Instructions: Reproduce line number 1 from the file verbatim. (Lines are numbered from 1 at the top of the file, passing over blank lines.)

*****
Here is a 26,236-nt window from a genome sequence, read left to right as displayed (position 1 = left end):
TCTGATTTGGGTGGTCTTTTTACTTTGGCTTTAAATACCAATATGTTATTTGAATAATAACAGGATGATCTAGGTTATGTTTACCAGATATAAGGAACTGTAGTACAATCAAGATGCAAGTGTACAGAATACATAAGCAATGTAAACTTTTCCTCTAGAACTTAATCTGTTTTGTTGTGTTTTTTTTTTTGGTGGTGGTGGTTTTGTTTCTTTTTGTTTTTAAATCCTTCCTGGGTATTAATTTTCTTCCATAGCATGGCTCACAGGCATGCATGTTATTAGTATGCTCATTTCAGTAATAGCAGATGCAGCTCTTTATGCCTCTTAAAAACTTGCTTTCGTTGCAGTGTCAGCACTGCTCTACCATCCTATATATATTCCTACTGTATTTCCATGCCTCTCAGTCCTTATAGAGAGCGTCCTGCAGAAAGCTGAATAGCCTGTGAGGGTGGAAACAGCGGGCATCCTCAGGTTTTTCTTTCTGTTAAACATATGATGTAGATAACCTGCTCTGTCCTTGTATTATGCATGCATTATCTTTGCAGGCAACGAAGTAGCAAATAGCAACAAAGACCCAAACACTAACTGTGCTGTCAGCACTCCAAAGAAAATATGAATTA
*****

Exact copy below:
Here is a 26,236-nt window from a genome sequence, read left to right as displayed (position 1 = left end):